In December 1993, all of the above notwithstanding, a framework agreement (raamovereenkomst) for the establishment of a new public-private partnership incorporating the municipality and three of the biggest property development companies in the country (MBO, Mabon Wilma, and Multi-Development Corporation) was presented to and approved by the city council. The local authority would play a leading role, ensuring that public policy objectives would not be subordinated to business objectives. For this reason, it would participate with 51% of the shares (and financing). But in exchange for their willingness to take on part of the risk, market interests would also get certain guarantees. One was a guarantee of direct involvement in plan-making (the important decisions had to be supported by a 75% majority in the partnership). Another was assured priority in the assignment of future development rights (also an incentive to reach the implementation stage).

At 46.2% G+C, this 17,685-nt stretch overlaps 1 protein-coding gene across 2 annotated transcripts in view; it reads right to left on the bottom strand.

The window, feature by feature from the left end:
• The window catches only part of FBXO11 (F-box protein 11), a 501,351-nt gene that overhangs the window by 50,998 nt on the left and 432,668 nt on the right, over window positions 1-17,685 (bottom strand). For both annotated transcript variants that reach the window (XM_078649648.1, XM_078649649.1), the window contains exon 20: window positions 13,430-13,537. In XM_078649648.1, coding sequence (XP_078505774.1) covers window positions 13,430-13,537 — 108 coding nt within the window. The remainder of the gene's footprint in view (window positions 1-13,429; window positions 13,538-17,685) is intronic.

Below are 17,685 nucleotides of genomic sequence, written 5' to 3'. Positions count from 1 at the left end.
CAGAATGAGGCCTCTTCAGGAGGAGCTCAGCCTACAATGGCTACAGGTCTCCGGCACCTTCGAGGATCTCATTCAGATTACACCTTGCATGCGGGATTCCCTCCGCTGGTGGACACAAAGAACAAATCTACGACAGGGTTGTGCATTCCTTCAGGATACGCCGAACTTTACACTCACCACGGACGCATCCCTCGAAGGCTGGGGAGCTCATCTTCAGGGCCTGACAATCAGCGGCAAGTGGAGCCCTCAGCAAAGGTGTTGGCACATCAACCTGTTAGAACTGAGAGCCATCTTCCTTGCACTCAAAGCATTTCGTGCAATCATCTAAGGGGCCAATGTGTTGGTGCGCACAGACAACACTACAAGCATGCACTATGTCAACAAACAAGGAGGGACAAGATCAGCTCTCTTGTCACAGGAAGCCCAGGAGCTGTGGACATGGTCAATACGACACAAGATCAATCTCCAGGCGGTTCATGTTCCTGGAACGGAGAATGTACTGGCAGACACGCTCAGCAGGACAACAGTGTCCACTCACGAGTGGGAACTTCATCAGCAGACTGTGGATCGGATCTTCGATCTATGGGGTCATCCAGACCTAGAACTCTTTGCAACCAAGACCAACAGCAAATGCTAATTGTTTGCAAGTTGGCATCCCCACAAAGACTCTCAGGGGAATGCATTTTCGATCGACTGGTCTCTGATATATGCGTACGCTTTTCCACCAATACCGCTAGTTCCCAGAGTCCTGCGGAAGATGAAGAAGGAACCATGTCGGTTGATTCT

The agreement reached with the private developers was cited by the city executive as a demonstration of the viability of the initiative. However, some of the most important interests in the area—the railways, the owners of HC and the Jaarbeurs—were not represented. The dialogue with the railways continued, but no formal agreement was yet possible, mainly because of the uncertain implications of the ongoing reorganization of the company. With ABP (the owner of HC), the arrangement was to 'negotiate further on the basis of additional information'. With both NS and ABP, the municipality would establish a 'structural consultation'. In general, it was indeed recognized that informing and consulting with higher administrative levels, citizens, interest groups and others was one of the primary tasks of the development company. It was also recognized that communication with the local population and interest groups had been insufficient in the past, as opposed to regular contacts with private partners, investors, and higher levels of government. A possible solution was to distinguish degrees of partnership (and the 'selective participation' it demanded), especially where the public responsibilities of the municipality were concerned. The city council were to have the first and the last word at every step with relevant policy implications. These intentions were reinforced by the ascendancy, in the spring of 1994, of a new 'solution- and consultation-oriented' city executive. The name of the initiative changed too. It was no longer called the Utrecht City Project but became known as the Utrecht Centrum Project, possibly to avoid reference to a supposed 'Manhattanization' of Utrecht.